The Chicago Initiative for Research and Recruitment in Undergraduate Science (CIRRUS) Scholars Program began with funding from the National Science Foundation STEP Grant (#0653198) and conducted programming from 2008 through 2013. The goal of the program was to increase the number of bachelor’s and associate’s degrees granted in the natural sciences and mathematics at three institutions: DePaul University, Harold Washington College, and Harry S Truman College. Each year the program accepted a total of 25 CIRRUS Scholars from beginning undergraduate science and mathematics students at the three institutions. These students participated in a 15 month cycle of activities, beginning with a paid, six-week, team-based research summer program. During the following academic year, students organized professional development and community building activities under the mentorship of the CIRRUS program coordinator. The following summer, CIRRUS Scholars were eligible for an individual paid summer research internship. Partnerships with local institutions, including the Field Museum of Natural History, Argonne National Laboratory, the Lincoln Park Zoo, and the Peggy Notebaert Nature Museum provided "behind-the-scenes" tours for students during the introductory summer research program and sites for individual research internships the following summer. Considerable deliberations were made by project leaders to select and engage students who were at risk of leaving science majors and who would benefit from the program activities. The CIRRUS leadership team identified the four following traits and characteristics that the program activities should aim to develop within the student participants: social supports, love of science, academic skills and self-confidence. The students who were admitted into the CIRRUS Scholars Program typically either had not yet declared a major or were majoring in the sciences and mathematics. The grade point average of admitted students was approximately half a grade point lower than the average of those not admitted. Latino and African American students were more likely to be admitted than not admitted. Admitted scholars were also identified by the selection committee as having financial needs and as being able to benefit from the CIRRUS Scholar Program in terms of academics and informing career goals. One hundred and fifty-two CIRRUS Scholars have been engaged, with 60% of those completing paid research internships. The CIRRUS program aims of enhancing students’ social supports, love of science, academic skills and self-confidence were clearly met with a variety of evidence shared by the students and their faculty mentors. Over a recent two-year period, CIRRUS Scholars made 80 presentations, including presentations at the annual meeting of the Society for the Advancement of Chicanos and Native Americans in Science (SACNAS), the Illinois Louis Stokes Alliance for Minority Participation annual symposium, the Chicago Area Undergraduate Research Symposium, national meetings in Cell Biology and Biophysics and DePaul’s annual Natural Sciences, Mathematics and Technology Showcase. Many of the activities of the CIRRUS Scholars Program have been institutionalized through the creation of a new permanent position in the College of Health and Science, the Assistant Director of Research and Student Services. This staff member will act as mentor to the CIRRUS student organization, which will continue to organize and implement an ongoing series of professional development and outreach events for science and mathematics students. Additionally, the Assistant Director of Research and Student Services will provide a central clearinghouse for research and professional development opportunities for science students and a point of contact with other DePaul offices and programs such as the Career Center, the University Internship Program, the McNair Scholars Program, and Louis Stokes Alliance for Minority Participation. Initial findings suggest that the DePaul CIRRUS Scholars have been more successful in earning and working toward their bachelor’s degrees in science and mathematics than those from DePaul who applied but were not admitted to CIRRUS, despite the non-admitted group’s higher initial GPA. Four out of five DePaul CIRRUS Scholars from the 2008–2011 cohorts have either graduated with a mathematics or science degree or were still working toward a mathematics or science degree at the end of their third or fourth year at DePaul. This represents a large increase over historical six-year retention rate of 40% for science students at DePaul.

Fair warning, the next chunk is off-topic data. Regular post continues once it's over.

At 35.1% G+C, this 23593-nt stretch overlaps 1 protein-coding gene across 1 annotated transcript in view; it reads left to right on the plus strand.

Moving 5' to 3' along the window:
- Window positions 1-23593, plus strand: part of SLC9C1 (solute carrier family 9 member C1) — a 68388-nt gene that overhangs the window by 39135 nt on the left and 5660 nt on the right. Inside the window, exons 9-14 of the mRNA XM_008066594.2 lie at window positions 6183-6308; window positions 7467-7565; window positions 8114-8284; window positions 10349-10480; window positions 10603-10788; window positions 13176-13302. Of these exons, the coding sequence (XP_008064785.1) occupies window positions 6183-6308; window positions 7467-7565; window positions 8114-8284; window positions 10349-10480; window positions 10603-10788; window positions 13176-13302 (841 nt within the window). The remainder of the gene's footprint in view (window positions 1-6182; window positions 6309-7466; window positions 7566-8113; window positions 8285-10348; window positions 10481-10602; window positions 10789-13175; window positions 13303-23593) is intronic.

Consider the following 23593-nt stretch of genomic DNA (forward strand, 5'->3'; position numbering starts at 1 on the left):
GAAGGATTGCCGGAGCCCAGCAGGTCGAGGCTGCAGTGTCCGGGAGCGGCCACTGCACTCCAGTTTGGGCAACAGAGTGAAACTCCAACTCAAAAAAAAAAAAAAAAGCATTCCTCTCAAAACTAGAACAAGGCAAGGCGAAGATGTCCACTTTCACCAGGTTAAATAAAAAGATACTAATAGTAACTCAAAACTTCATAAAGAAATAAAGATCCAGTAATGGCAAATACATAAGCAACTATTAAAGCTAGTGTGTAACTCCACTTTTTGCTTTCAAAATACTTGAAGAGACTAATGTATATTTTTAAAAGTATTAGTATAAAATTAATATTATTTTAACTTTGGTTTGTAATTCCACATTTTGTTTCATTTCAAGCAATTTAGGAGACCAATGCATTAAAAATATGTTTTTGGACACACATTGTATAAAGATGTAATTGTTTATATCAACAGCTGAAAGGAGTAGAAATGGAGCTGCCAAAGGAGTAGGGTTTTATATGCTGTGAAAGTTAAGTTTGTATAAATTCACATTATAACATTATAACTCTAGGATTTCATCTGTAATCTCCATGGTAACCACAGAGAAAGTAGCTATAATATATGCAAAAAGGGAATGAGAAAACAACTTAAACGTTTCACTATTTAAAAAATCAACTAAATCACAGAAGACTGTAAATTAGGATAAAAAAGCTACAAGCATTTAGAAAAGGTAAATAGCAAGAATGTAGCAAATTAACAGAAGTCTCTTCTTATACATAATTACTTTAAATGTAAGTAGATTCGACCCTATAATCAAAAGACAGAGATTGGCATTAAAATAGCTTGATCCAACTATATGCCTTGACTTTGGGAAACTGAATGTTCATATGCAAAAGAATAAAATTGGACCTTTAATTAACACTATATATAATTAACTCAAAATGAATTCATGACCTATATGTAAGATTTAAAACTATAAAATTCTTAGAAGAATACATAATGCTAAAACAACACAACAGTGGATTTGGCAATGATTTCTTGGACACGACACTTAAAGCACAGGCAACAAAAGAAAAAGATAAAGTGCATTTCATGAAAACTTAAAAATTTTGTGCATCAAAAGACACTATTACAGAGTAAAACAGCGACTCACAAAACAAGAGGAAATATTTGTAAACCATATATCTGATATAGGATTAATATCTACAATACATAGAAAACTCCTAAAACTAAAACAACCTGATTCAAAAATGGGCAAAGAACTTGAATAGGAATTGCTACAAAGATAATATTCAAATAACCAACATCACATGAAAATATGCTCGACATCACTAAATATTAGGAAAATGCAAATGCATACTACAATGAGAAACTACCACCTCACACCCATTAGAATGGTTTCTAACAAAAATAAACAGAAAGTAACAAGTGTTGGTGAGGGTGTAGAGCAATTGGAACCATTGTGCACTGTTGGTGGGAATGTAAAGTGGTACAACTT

National Science Foundation (NSF)
Division of Undergraduate Education (DUE)
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Program Officer
Amy Chan Hilton
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Depaul University
United States